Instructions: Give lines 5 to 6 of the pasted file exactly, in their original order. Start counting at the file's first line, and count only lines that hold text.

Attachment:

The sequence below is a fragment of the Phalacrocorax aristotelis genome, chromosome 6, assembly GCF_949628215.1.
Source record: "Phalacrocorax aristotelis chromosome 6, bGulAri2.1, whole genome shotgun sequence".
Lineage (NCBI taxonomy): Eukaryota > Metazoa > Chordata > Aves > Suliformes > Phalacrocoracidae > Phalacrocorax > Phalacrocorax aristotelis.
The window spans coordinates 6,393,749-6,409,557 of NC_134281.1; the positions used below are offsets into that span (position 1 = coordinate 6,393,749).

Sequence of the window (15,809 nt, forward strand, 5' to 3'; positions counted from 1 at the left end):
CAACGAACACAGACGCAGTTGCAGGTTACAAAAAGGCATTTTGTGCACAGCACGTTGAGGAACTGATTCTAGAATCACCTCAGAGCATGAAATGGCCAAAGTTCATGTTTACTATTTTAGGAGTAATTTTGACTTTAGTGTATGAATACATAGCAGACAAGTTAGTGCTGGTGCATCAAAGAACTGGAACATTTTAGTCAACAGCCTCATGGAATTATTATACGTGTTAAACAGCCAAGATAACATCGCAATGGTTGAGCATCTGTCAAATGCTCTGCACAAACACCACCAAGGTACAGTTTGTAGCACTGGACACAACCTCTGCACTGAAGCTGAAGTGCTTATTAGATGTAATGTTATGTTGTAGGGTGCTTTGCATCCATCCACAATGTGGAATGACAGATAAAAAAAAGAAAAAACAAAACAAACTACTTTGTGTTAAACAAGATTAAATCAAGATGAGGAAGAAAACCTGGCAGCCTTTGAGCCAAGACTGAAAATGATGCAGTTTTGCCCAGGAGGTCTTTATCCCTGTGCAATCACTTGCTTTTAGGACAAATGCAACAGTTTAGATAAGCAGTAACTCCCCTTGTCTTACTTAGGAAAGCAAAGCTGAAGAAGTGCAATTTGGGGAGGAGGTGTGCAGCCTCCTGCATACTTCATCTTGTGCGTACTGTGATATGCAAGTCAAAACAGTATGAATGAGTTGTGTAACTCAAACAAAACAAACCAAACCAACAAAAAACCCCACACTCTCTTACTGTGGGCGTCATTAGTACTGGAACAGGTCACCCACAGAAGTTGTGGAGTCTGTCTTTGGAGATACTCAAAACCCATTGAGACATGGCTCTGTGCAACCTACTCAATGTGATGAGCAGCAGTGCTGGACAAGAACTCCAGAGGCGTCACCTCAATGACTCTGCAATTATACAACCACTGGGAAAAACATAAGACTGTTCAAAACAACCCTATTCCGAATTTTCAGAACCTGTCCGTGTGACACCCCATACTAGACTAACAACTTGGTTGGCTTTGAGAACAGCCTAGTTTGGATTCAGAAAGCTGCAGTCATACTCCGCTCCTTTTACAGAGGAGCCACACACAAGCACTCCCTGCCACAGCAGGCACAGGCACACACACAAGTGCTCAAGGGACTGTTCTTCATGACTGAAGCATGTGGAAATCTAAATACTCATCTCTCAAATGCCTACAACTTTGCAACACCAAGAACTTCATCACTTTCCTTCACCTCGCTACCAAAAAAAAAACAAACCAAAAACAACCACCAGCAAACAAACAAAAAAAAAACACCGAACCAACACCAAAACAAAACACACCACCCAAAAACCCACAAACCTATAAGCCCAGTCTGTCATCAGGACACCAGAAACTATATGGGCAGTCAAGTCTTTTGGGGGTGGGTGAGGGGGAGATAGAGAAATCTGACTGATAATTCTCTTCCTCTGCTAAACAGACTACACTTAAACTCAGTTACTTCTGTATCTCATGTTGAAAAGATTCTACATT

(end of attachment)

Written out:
Sequence of the window (15,809 nt, forward strand, 5' to 3'; positions counted from 1 at the left end):
CAACGAACACAGACGCAGTTGCAGGTTACAAAAAGGCATTTTGTGCACAGCACGTTGAGGAACTGATTCTAGAATCACCTCAGAGCATGAAATGGCCAAAGTTCATGTTTACTATTTTAGGAGTAATTTTGACTTTAGTGTATGAATACATAGCAGACAAGTTAGTGCTGGTGCATCAAAGAACTGGAACATTTTAGTCAACAGCCTCATGGAATTATTATACGTGTTAAACAGCCAAGATAACATCGCAATGGTTGAGCATCTGTCAAATGCTCTGCACAAACACCACCAAGGTACAGTTTGTAGCACTGGACACAACCTCTGCACTGAAGCTGAAGTGCTTATTAGATGTAATGTTATGTTGTAGGGTGCTTTGCATCCATCCACAATGTGGAATGACAGATAAAAAAAAGAAAAAACAAAACAAACTACTTTGTGTTAAACAAGATTAAATCAAGATGAGGAAGAAAACCTGGCAGCCTTTGAGCCAAGACTGAAAATGATGCAGTTTTGCCCAGGAGGTCTTTATCCCTGTGCAATCACTTGCTTTTAGGACAAATGCAACAGTTTAGATAAGCAGTAACTCCCCTTGTCTTACTTAGGAAAGCAAAGCTGAAGAAGTGCAATTTGGGGAGGAGGTGTGCAGCCTCCTGCATACTTCATCTTGTGCGTACTGTGATATGCAAGTCAAAACAGTATGAATGAGTTGTGTAACTCAAACAAAACAAACCAAACCAACAAAAAACCCCACACTCTCTTACTGTGGGCGTCATTAGTACTGGAACAGGTCACCCACAGAAGTTGTGGAGTCTGTCTTTGGAGATACTCAAAACCCATTGAGACATGGCTCTGTGCAACCTACTCAATGTGATGAGCAGCAGTGCTGGACAAGAACTCCAGAGGCGTCACCTCAATGACTCTGCAATTATACAACCACTGGGAAAAACATAAGACTGTTCAAAACAACCCTATTCCGAATTTTCAGAACCTGTCCGTGTGACACCCCATACTAGACTAACAACTTGGTTGGCTTTGAGAACAGCCTAGTTTGGATTCAGAAAGCTGCAGTCATACTCCGCTCCTTTTACAGAGGAGCCACACACAAGCACTCCCTGCCACAGCAGGCACAGGCACACACACAAGTGCTCAAGGGACTGTTCTTCATGACTGAAGCATGTGGAAATCTAAATACTCATCTCTCAAATGCCTACAACTTTGCAACACCAAGAACTTCATCACTTTCCTTCACCTCGCTACCAAAAAAAAAACAAACCAAAAACAACCACCAGCAAACAAACAAAAAAAAAACACCGAACCAACACCAAAACAAAACACACCACCCAAAAACCCACAAACCTATAAGCCCAGTCTGTCATCAGGACACCAGAAACTATATGGGCAGTCAAGTCTTTTGGGGGTGGGTGAGGGGGAGATAGAGAAATCTGACTGATAATTCTCTTCCTCTGCTAAACAGACTACACTTAAACTCAGTTACTTCTGTATCTCATGTTGAAAAGATTCTACATT